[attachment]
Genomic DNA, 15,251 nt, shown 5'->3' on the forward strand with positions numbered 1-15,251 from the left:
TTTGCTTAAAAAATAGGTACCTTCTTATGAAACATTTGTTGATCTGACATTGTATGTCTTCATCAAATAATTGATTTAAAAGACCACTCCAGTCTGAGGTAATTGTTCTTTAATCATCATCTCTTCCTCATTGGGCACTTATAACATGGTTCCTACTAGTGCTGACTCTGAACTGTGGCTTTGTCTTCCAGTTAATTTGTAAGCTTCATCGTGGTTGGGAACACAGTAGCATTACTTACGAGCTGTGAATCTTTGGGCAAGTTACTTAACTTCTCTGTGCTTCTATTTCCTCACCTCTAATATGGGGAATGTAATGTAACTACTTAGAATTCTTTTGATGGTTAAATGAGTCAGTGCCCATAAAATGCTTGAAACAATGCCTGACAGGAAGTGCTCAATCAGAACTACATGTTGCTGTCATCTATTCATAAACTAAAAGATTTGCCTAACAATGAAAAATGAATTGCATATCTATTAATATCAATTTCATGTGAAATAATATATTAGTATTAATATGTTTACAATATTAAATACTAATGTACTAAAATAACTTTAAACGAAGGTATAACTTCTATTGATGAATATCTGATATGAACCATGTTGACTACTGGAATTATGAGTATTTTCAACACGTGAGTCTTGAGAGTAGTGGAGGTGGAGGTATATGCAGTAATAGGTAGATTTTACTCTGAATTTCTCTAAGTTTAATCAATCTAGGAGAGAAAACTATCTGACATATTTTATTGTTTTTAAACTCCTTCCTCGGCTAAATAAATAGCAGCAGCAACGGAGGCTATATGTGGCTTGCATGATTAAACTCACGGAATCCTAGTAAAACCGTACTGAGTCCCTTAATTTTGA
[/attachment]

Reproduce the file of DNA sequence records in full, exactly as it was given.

Genomic DNA, 15,251 nt, shown 5'->3' on the forward strand with positions numbered 1-15,251 from the left:
TTTGCTTAAAAAATAGGTACCTTCTTATGAAACATTTGTTGATCTGACATTGTATGTCTTCATCAAATAATTGATTTAAAAGACCACTCCAGTCTGAGGTAATTGTTCTTTAATCATCATCTCTTCCTCATTGGGCACTTATAACATGGTTCCTACTAGTGCTGACTCTGAACTGTGGCTTTGTCTTCCAGTTAATTTGTAAGCTTCATCGTGGTTGGGAACACAGTAGCATTACTTACGAGCTGTGAATCTTTGGGCAAGTTACTTAACTTCTCTGTGCTTCTATTTCCTCACCTCTAATATGGGGAATGTAATGTAACTACTTAGAATTCTTTTGATGGTTAAATGAGTCAGTGCCCATAAAATGCTTGAAACAATGCCTGACAGGAAGTGCTCAATCAGAACTACATGTTGCTGTCATCTATTCATAAACTAAAAGATTTGCCTAACAATGAAAAATGAATTGCATATCTATTAATATCAATTTCATGTGAAATAATATATTAGTATTAATATGTTTACAATATTAAATACTAATGTACTAAAATAACTTTAAACGAAGGTATAACTTCTATTGATGAATATCTGATATGAACCATGTTGACTACTGGAATTATGAGTATTTTCAACACGTGAGTCTTGAGAGTAGTGGAGGTGGAGGTATATGCAGTAATAGGTAGATTTTACTCTGAATTTCTCTAAGTTTAATCAATCTAGGAGAGAAAACTATCTGACATATTTTATTGTTTTTAAACTCCTTCCTCGGCTAAATAAATAGCAGCAGCAACGGAGGCTATATGTGGCTTGCATGATTAAACTCACGGAATCCTAGTAAAACCGTACTGAGTCCCTTAATTTTGA